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5GigaaHertz

Can you notice the difference in speed of 2.5 inch HDD to its 3.5 inch counterpart?

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Posted · Original PosterOP

I dont have the tools and hard drives to test this but I want to confirm if there a difference between them in terms of speed (both with the same capacity and sku/model)

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Usually 2.5 in drives are 5400RPM because they usually go in laptops so that they don't vibrate too much and 3.5in drives are usually 7200RPM for the opposite reason, so probably yes, there will be a speed difference


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5 minutes ago, NZgamer said:

Usually 2.5 in drives are 5400RPM because they usually go in laptops so that they don't vibrate too much and 3.5in drives are usually 7200RPM for the opposite reason, so probably yes, there will be a speed difference

When i am cloning drives I have had newer 3.5" 7200 drives hit 225MB/s. Most of my 2.5 7200s are lucky to do 120. So there is a speed difference. 


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5400rpm is just to slow imo, it may be a full 20-40 seconds slower when booting up


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I use a 3.5 inch 5400rpm drive as a datagrave on my pc and in my opinion it is just good enough for that but even there are some hiccups 

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They are generally slower yes and not only because of the RPM difference, and in fact, probably not even because of that.  There are plenty of 3.5" drives that run at 5400 or more likely 5900 RPM these days and have been for years.  What slows down laptop drives is the physical size.  Given a certain data density and certain RPM, the smaller the disk, the fewer bits per second are flying under the needle.  It's the same reason higher capacity drives tend to be faster, even with all else equal, and why drive speed is best on a new one (where you're dealing with data stored around the outer edge) and slows down as you fill it up and move into dealing with data stored near the middle.


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Posted · Original PosterOP
1 hour ago, _Omega_ said:

I use a 3.5 inch 5400rpm drive as a datagrave on my pc and in my opinion it is just good enough for that but even there are some hiccups 

Like when using it as extra drive to store some documents, music and videos?

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Posted · Original PosterOP
1 hour ago, Oswin said:

5400rpm is just to slow imo, it may be a full 20-40 seconds slower when booting up

Yup, I do notice that. 

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8 minutes ago, 5GigaaHertz said:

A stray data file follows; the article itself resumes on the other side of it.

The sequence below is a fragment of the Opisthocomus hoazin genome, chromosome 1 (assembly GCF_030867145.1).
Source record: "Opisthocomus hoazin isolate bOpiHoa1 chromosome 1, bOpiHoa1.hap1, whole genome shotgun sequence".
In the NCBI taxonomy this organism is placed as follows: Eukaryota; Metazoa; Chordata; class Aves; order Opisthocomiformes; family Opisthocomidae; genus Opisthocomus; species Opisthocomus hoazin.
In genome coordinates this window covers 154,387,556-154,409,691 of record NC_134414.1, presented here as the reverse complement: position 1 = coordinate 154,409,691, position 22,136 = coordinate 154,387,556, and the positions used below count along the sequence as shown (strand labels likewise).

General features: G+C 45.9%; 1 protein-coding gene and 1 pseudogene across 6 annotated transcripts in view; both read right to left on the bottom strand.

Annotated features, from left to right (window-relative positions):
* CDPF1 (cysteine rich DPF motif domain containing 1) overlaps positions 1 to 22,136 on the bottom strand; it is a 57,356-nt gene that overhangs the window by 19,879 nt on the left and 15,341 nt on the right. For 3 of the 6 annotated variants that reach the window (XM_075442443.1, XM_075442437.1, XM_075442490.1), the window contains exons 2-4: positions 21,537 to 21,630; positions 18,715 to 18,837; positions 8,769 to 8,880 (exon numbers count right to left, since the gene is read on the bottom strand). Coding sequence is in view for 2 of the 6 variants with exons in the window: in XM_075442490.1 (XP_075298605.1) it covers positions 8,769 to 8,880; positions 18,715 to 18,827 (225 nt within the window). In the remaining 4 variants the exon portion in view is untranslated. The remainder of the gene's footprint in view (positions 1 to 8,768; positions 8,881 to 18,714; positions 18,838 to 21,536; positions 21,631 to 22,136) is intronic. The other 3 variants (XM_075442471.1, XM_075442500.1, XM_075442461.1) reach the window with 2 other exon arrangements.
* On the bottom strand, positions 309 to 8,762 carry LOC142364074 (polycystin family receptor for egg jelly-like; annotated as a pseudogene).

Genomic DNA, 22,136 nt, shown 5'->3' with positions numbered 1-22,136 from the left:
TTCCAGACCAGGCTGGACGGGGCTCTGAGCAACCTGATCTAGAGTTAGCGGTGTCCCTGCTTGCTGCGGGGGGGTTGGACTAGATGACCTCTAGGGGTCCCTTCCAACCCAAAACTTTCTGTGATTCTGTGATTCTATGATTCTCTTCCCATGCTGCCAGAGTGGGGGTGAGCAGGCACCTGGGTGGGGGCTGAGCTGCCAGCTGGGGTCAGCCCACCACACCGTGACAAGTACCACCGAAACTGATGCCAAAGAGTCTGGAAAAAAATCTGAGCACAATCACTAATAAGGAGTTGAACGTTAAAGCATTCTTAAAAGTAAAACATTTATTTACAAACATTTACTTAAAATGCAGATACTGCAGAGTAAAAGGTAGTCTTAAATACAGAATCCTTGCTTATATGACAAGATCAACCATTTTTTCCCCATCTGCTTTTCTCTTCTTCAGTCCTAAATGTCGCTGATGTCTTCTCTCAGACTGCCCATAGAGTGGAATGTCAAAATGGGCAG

Like when using it as extra drive to store some documents, music and videos?

yes, but sometimes its a bit annoying when i want to show some pictures from for example my vacation to my family and sometimes the pictures take a second to load... but that are some serious fist world problem... its fine for documents...

But for soem games i would pass... i had really bad loading times in R6 when i had it on that drive

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Posted · Original PosterOP
2 hours ago, Ryan_Vickers said:

They are generally slower yes and not only because of the RPM difference, and in fact, probably not even because of that.  There are plenty of 3.5" drives that run at 5400 or more likely 5900 RPM these days and have been for years.  What slows down laptop drives is the physical size.  Given a certain data density and certain RPM, the smaller the disk, the fewer bits per second are flying under the needle.  It's the same reason higher capacity drives tend to be faster, even with all else equal, and why drive speed is best on a new one (where you're dealing with data stored around the outer edge) and slows down as you fill it up and move into dealing with data stored near the middle.

what about using those drives as some sort of Archive or like what you on external drives? for example Picture, music, videos, and documents, will you notice any slow down when accessing those kinds of files?

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8 hours ago, 5GigaaHertz said:

what about using those drives as some sort of Archive or like what you on external drives? for example Picture, music, videos, and documents, will you notice any slow down when accessing those kinds of files?

How much you notice will depend on what you're doing.  If you just need a file every now and then, or you use it as a backup drive and don't worry about how long it takes to read or write, you'll be fine, but if you are someone who steps through full-screen views of large image files on a regular basis, that's something that I'd imagine would be helped by more speed.  I can't promise this though since I haven't done extensive testing in this context.  I know that moving from poor (<10 MB/s) wifi to gigabit ethernet (~115 MB/s) definitely helps, but how much of a difference you'd see going from a laptop drive to a desktop one I can't say.  At some point there will be other bottlenecks holding you back, like CPUs power to downscale and prepare the preview, etc.


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